A local deity?

Here’s a little update of this post on local gods. Back then, I mentioned that there is virtually no pre-Christian iconography from my native area, which is true. Virtually, however, means that that is basically the case, but with a few exceptions. This is one of those rare cases:

Alcobaça Rupestre 01

The original no longer exists, as the rock on which it was carved was destroyed at some point in the late 19th or early 20th century. Fortunately, someone made a drawing before that happened. It comes from the nearby village of Turquel and what it depicts is anyone’s guess. It looks like a human figure dancing or jumping and holding up a wheel, but feel free to give your own interpretation. Whether the circle represents the sun, the moon or the year is another doubt. And that adds to the question on the identity of the figure: a god, a goddess, a hero, a priest?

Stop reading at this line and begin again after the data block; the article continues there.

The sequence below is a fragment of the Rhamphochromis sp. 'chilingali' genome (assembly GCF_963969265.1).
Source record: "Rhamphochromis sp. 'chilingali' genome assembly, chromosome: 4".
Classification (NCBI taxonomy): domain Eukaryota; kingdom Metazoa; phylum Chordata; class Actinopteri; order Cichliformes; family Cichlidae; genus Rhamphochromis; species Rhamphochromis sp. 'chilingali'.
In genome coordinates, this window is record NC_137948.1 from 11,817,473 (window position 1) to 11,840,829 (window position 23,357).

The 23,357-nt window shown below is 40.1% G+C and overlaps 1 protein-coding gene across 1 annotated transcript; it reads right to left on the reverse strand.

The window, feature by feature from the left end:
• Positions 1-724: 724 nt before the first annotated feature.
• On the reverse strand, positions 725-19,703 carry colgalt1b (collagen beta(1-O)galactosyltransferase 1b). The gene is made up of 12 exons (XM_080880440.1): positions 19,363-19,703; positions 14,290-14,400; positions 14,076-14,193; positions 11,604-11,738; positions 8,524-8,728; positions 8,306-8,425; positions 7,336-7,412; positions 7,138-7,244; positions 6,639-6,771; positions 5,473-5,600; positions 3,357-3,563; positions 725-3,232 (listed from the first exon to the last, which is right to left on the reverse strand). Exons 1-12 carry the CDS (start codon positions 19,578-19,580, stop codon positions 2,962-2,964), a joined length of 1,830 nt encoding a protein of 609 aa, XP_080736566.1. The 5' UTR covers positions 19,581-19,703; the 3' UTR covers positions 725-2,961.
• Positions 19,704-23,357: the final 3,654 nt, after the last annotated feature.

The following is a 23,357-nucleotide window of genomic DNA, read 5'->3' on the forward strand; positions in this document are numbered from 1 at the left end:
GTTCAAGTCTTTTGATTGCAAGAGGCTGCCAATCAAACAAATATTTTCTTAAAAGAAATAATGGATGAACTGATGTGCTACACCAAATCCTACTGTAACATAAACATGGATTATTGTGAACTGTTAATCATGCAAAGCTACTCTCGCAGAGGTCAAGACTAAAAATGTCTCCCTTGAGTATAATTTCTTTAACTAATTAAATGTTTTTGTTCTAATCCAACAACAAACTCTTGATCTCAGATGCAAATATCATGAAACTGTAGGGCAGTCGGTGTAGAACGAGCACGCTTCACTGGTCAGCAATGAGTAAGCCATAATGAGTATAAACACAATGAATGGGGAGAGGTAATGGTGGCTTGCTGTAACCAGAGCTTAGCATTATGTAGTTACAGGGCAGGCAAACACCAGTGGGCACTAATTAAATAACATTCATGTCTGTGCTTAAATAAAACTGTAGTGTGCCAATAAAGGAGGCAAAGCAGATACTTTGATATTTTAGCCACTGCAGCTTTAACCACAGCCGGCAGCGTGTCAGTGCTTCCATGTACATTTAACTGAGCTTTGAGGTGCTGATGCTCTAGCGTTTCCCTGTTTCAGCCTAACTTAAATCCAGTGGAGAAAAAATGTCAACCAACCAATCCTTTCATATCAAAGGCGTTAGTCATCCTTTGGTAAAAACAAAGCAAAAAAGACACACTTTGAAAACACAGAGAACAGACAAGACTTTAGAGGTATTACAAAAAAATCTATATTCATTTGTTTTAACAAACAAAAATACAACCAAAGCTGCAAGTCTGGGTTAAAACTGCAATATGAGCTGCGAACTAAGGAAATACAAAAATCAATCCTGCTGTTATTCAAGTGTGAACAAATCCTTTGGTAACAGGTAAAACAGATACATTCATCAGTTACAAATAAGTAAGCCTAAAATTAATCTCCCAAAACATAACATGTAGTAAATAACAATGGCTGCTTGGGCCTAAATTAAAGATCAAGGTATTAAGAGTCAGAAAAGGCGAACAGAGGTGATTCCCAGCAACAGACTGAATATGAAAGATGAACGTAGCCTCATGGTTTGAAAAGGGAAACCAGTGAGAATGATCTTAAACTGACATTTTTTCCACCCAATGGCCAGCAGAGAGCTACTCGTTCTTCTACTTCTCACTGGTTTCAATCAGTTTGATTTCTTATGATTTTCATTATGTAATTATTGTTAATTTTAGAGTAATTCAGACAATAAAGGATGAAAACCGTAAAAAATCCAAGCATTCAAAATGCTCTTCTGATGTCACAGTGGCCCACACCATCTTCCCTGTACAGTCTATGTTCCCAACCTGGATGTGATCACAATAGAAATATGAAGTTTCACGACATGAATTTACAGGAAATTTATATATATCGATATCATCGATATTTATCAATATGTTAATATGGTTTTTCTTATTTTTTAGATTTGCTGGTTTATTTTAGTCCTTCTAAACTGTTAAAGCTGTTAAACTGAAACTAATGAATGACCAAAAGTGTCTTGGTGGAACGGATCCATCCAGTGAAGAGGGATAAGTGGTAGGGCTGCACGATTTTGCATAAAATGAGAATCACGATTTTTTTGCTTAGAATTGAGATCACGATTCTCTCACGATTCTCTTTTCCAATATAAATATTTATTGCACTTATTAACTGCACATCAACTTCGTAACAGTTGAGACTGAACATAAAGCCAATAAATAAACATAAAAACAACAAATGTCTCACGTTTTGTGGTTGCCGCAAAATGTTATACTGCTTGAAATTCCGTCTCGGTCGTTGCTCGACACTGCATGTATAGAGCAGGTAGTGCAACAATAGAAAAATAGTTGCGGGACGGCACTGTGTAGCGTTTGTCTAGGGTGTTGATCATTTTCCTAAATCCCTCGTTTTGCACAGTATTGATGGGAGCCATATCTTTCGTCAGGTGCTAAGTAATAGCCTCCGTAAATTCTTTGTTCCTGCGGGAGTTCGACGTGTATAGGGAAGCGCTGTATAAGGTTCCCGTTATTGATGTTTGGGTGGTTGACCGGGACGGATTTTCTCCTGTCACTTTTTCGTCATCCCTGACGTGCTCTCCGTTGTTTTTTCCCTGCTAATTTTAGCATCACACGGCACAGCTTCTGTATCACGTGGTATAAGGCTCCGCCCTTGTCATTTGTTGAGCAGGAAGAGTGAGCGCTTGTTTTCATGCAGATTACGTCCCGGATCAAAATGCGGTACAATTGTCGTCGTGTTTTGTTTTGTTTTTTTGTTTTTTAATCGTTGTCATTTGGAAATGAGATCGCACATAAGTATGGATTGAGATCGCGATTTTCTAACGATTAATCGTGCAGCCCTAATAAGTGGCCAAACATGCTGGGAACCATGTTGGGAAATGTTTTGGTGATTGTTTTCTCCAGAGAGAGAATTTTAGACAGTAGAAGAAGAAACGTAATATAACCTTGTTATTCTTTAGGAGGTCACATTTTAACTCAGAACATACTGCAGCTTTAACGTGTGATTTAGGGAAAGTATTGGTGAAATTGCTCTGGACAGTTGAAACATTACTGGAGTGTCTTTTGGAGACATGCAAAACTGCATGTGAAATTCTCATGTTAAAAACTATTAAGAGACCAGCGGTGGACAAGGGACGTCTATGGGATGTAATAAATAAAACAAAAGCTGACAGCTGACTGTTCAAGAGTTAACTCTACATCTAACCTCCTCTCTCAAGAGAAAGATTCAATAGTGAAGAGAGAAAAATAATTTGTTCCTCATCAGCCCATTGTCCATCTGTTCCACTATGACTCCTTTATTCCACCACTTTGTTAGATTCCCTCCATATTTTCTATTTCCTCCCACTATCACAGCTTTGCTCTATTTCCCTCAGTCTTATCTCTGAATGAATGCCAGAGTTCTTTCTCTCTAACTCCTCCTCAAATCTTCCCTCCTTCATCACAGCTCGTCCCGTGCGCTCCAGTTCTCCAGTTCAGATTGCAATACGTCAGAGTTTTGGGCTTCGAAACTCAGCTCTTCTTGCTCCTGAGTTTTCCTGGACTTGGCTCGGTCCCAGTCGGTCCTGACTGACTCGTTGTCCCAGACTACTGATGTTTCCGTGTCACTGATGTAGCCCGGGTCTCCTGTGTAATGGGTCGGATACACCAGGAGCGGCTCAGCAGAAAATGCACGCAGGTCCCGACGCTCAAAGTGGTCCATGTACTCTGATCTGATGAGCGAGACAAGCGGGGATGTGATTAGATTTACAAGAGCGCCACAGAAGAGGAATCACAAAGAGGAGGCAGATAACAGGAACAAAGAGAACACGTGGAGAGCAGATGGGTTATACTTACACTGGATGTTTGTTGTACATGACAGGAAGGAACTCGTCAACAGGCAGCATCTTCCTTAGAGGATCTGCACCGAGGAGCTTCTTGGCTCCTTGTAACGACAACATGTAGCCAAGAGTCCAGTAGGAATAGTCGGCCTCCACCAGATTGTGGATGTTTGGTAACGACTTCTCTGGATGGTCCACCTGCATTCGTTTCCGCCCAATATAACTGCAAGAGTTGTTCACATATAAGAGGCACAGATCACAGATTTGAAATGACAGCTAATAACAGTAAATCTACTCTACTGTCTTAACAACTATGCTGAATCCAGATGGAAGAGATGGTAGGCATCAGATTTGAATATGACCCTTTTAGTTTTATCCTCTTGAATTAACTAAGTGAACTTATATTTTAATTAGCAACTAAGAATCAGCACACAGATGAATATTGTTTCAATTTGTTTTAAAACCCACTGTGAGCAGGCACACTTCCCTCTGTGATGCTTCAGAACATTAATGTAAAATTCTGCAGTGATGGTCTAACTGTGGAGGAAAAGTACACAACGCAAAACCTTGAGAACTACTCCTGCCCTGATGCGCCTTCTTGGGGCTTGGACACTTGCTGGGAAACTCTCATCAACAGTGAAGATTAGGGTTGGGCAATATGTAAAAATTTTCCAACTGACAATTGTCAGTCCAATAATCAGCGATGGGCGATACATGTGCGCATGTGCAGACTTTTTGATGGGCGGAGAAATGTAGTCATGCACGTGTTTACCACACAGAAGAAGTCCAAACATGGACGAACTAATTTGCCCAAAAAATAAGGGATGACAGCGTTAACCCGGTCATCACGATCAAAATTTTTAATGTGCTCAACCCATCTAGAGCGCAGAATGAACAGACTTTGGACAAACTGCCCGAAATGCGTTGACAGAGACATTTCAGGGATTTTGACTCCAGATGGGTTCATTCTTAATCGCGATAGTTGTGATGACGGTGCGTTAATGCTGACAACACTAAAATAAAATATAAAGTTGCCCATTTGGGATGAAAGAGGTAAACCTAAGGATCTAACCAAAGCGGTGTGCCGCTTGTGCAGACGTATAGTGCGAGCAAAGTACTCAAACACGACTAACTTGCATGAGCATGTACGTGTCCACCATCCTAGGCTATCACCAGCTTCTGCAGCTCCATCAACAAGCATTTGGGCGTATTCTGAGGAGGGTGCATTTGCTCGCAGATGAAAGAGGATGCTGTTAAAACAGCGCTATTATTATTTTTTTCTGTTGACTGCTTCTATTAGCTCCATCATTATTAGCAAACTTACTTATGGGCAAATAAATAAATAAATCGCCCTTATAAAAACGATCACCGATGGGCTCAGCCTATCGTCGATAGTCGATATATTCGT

As I also mentioned in the original blog post on local gods, it has been suggested that if you take a bird eye’s view of the region and draw lines connecting ancient sites and natural features, you may end up with a similar “dancing” figure with a wheel. Or to sum it up in a picture:

Alcobaça Rupestre 02

Again, it’s anyone’s guess. This is highly speculative, as you can draw pretty much anything from loose points on a map. But still, there it is. Has anyone ever seen a similar figure?

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4 thoughts on “A local deity?

    • That’s actually well spotted. Even more if one considers the fact that the rock no longer exists, so there is no way of knowing how the picture was originally carved – horizontally or vertically.

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